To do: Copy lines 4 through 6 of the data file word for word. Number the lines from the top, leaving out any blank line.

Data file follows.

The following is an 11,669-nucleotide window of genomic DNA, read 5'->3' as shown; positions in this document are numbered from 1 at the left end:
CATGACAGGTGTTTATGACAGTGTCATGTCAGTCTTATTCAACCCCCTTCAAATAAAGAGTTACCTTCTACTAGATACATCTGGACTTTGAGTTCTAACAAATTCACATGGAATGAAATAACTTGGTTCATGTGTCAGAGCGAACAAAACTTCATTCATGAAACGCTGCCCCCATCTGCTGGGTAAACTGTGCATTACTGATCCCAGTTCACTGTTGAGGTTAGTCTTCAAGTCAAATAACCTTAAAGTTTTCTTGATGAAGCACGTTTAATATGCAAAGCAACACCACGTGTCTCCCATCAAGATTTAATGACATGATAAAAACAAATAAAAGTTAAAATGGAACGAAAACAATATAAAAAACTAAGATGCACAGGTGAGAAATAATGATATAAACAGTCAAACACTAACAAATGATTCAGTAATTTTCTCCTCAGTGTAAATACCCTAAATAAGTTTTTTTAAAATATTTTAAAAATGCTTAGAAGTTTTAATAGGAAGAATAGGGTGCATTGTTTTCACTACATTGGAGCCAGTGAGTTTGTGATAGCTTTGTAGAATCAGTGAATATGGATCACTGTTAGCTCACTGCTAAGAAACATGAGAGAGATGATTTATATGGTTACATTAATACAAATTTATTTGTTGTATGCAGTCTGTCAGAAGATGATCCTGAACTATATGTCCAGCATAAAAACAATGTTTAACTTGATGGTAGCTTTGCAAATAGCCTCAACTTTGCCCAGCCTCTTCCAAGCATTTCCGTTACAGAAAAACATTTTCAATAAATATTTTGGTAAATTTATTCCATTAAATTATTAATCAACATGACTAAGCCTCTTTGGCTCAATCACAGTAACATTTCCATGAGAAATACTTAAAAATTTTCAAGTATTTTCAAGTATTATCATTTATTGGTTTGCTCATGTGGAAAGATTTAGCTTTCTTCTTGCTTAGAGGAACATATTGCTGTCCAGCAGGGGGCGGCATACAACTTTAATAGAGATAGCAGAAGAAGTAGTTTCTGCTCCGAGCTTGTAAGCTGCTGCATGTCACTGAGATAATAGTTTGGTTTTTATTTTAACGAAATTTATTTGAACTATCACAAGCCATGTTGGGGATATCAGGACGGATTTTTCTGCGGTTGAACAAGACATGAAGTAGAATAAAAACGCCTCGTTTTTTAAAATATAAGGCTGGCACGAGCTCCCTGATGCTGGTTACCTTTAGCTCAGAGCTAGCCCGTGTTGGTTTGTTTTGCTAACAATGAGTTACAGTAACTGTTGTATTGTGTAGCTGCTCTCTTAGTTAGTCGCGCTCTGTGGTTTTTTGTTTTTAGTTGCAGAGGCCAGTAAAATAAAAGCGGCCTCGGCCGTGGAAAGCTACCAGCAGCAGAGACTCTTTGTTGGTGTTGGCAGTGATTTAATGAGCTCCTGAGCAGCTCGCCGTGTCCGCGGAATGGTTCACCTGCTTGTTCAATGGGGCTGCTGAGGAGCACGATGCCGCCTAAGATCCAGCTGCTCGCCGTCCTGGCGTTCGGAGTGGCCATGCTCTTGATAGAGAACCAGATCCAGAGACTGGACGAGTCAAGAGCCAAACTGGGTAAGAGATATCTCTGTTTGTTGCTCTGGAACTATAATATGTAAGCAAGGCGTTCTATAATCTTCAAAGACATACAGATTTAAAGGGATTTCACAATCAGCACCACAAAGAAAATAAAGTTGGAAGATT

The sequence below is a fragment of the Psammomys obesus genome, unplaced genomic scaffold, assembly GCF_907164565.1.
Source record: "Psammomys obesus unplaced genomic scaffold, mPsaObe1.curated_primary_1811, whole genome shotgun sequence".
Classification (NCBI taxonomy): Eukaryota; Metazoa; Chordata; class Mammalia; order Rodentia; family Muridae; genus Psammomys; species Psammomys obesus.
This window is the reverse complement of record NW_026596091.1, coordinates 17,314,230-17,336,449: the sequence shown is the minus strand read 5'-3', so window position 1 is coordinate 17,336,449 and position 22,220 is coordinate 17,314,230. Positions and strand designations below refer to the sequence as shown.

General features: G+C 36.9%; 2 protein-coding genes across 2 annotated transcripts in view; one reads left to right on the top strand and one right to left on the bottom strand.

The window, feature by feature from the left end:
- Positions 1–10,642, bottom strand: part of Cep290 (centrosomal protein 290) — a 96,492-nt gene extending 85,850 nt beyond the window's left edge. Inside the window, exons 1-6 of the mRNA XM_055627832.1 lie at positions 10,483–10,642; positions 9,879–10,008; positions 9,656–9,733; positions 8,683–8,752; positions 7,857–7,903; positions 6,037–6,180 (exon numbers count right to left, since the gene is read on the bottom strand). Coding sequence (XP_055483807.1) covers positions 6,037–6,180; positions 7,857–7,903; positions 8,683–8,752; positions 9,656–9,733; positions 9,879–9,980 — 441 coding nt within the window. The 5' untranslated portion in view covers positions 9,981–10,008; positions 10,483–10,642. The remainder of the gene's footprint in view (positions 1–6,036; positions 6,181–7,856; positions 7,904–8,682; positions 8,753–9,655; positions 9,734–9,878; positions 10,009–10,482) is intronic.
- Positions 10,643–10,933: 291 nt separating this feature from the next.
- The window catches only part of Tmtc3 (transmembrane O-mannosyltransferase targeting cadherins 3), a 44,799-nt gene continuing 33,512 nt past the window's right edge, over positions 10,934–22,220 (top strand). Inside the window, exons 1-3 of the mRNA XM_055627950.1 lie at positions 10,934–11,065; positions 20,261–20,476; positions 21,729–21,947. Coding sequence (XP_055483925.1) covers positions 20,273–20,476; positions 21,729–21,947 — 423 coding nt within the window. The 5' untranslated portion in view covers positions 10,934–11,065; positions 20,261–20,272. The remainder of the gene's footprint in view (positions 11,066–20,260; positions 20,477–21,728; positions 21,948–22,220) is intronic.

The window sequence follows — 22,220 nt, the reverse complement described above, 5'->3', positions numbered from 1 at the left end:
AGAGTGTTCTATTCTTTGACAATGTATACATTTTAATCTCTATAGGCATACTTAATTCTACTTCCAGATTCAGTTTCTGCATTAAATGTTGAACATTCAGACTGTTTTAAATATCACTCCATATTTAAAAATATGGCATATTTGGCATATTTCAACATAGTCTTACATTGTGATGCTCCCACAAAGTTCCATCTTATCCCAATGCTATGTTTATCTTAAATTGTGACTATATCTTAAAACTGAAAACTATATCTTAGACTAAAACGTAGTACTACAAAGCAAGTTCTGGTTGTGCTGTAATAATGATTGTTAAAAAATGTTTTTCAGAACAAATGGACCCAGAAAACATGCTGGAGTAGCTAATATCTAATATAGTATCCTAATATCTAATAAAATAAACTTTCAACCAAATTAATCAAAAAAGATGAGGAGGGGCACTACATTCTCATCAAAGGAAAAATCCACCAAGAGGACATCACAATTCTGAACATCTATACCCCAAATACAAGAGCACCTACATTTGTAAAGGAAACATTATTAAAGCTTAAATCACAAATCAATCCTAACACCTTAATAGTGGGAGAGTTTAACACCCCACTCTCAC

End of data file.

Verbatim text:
Source record: "Psammomys obesus unplaced genomic scaffold, mPsaObe1.curated_primary_1811, whole genome shotgun sequence".
Classification (NCBI taxonomy): Eukaryota; Metazoa; Chordata; class Mammalia; order Rodentia; family Muridae; genus Psammomys; species Psammomys obesus.
This window is the reverse complement of record NW_026596091.1, coordinates 17,314,230-17,336,449: the sequence shown is the minus strand read 5'-3', so window position 1 is coordinate 17,336,449 and position 22,220 is coordinate 17,314,230. Positions and strand designations below refer to the sequence as shown.